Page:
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Arctic Fiber: high speed internet for the North

arctic_fibre.jpgQuebec AM hears about a plan that could change the way the world shares information, while offering Canada's North more affordable telecommunications. Doug Cunningham, president of Arctic Fibre, the Toronto-based telecommunications firm behind the plan.
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Opposition reacts to Montreal mayor resignation

Richard Bergeron, the opposition leader of Project Montreal reacts to Gérald Tremblay's resignation.
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Laval city council meets without mayor

If you thought municipal politics in Montreal was too crazy to be true, spare a thought for the citizens of Laval, Quebec's third largest city. There too, the mayor is under siege and the province's anti-corruption squad has its hands full. Quebec AM hears from, David de Cotis, a member of one of the city's opposition movements.
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Les Primitifs- learning wilderness survival skills in Québec

Matt&Laura.JPGTanning hides and fleshing pelts. That's what it means to be young for some North Americans these days. We tap into the primitive skills movement which has a presence here in Quebec as well. Kim Garritty brings us the story.
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Chaplain cuts in prisons cause concern

tim-smar.jpgClose to 50 part-time chaplains are slated to lose their jobs next March when federal cutbacks take effect. We finds out what that could mean from a former inmate now on parole and from the chaplain at the Cowansville medium security prison. Quebec AM's Sarah Rogers joins us with the feature report. 
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Golden Eagles in Quebec

P1080571.JPGThey're big, they're powerful, and in this part of North America, they're rare. Up until recently, biologists didn't know too much about them. We're talking about golden eagles. Quebec AM finds out what scientists, like Junior Tremblay, have found out as a result of a recent survey.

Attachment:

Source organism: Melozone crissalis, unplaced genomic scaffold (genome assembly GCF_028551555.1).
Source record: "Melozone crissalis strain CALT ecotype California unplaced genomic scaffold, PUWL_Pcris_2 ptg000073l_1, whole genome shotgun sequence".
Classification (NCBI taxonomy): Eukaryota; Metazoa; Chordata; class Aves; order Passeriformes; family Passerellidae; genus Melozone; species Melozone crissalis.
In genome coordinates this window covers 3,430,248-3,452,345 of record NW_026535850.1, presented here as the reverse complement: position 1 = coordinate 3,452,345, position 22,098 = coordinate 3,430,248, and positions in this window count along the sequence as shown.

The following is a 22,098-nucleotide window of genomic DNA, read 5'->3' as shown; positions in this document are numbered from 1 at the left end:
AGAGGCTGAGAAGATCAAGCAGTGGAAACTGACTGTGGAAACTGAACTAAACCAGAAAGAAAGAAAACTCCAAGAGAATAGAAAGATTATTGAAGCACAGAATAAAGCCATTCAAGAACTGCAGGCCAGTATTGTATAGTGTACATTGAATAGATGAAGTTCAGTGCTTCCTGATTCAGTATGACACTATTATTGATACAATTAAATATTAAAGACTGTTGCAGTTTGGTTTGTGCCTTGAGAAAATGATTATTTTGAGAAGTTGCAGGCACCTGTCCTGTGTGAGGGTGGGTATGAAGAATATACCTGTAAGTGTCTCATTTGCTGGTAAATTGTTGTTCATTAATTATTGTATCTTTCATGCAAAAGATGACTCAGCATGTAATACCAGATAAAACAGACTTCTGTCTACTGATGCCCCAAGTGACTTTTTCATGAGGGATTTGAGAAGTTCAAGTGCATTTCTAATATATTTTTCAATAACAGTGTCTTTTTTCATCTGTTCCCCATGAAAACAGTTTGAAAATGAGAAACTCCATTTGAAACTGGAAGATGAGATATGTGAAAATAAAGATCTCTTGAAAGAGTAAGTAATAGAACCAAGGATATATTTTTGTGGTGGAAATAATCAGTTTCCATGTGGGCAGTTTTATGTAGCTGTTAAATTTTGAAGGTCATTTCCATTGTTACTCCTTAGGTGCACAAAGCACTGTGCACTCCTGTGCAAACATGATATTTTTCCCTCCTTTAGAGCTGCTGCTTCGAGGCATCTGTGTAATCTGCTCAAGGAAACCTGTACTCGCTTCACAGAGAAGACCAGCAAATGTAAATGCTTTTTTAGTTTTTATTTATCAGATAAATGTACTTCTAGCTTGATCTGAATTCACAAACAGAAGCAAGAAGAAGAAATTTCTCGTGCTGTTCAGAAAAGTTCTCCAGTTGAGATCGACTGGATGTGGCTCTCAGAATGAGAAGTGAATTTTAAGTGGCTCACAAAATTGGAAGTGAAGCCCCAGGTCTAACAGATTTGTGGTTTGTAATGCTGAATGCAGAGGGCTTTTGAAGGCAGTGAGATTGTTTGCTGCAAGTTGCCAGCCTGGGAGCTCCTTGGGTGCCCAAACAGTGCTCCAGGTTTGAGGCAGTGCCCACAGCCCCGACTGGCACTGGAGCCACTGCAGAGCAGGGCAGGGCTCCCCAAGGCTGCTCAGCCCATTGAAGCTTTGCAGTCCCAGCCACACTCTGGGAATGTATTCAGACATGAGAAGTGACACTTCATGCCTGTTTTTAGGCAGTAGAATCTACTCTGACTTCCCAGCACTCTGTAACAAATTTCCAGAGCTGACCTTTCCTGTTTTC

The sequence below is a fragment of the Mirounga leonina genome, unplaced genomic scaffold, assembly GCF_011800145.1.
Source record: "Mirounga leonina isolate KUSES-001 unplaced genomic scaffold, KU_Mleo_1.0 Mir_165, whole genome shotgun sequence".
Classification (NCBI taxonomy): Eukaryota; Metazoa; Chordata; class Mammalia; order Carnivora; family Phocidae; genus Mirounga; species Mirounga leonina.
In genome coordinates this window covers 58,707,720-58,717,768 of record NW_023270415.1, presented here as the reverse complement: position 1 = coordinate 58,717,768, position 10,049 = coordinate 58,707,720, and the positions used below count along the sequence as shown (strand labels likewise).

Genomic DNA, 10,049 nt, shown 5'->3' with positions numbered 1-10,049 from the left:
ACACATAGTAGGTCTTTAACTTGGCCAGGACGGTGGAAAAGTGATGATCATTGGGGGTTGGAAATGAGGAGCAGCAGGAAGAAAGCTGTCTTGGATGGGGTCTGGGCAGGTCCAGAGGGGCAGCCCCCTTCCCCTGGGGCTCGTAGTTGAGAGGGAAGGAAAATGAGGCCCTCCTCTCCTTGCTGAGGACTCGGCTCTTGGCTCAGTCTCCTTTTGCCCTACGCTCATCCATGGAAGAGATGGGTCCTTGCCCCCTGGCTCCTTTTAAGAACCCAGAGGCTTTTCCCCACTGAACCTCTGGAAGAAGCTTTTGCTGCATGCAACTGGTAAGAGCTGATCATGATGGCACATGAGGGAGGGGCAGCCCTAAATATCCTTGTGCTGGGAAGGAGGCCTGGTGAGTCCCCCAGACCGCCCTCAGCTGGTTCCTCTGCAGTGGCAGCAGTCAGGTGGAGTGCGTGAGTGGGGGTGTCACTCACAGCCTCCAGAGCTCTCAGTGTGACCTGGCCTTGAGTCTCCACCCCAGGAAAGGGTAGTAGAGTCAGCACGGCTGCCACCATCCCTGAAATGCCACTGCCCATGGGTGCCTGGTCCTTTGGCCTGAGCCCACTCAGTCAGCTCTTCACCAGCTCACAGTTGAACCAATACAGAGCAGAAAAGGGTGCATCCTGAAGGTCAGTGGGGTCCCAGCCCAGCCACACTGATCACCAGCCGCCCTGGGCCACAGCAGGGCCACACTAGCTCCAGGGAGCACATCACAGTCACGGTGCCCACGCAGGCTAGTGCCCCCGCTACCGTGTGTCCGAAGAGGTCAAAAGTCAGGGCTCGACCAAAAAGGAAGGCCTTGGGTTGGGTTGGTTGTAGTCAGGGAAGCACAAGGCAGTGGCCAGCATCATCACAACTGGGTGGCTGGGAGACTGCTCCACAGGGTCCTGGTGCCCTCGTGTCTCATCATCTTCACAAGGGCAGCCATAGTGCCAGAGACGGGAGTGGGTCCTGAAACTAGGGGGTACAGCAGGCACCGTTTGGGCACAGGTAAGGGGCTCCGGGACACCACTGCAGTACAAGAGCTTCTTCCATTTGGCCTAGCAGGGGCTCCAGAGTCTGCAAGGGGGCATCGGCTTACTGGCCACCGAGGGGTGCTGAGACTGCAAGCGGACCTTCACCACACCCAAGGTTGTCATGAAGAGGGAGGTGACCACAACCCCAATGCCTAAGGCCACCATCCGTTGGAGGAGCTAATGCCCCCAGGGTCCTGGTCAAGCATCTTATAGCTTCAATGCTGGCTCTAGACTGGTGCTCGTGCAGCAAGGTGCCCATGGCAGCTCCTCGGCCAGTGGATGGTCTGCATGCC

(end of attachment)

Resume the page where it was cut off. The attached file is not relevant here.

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Annual ombudsperson's report

The Quebec Ombudsperson has delivered her annual report, chock full of cases where government departments promised certain services to people in need, but failed to deliver. She joins Quebec AM.

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Postponed closure of the MRSC in Quebec City

The closure of the Marine Search and Rescue Centre in Quebec City looks like it has been pushed back again.  The federal government won't give a precise date, but Quebec AM checks in with the union that represents the employees to find out what it thinks the postponement means.
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Financial literacy in schools

With more than half of students holding down some kind of job, maybe it's time they learned a few things about handling money. That's the view of Jacques Ménard, a banker and long-time advocate of creative efforts to help students stay in school. He tells Quebec AM about a plan to create a new financial literacy course in high school classrooms.
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Canadian Conference for the Arts shuts down

Non-profit art groups and cultural organizations rely heavily on public funding. After nearly 70 years of practice, The Canadian Conference of the Arts has to shut down because of its federal funding being cut.  Le Ballet de Quebec's Vice-President José-Nicolas Binette tells Quebec AM about the impact the cuts will have on his organisation.
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Rivière-du-Loup mayor wants to limited number of terms

Some mayors in Quebec are opposed to the government limiting the lengths of mandates, but that's not the case in Rivière-du-Loup. Michel Morin is our guest. He tells us why he won't be seeking re-election in 2013.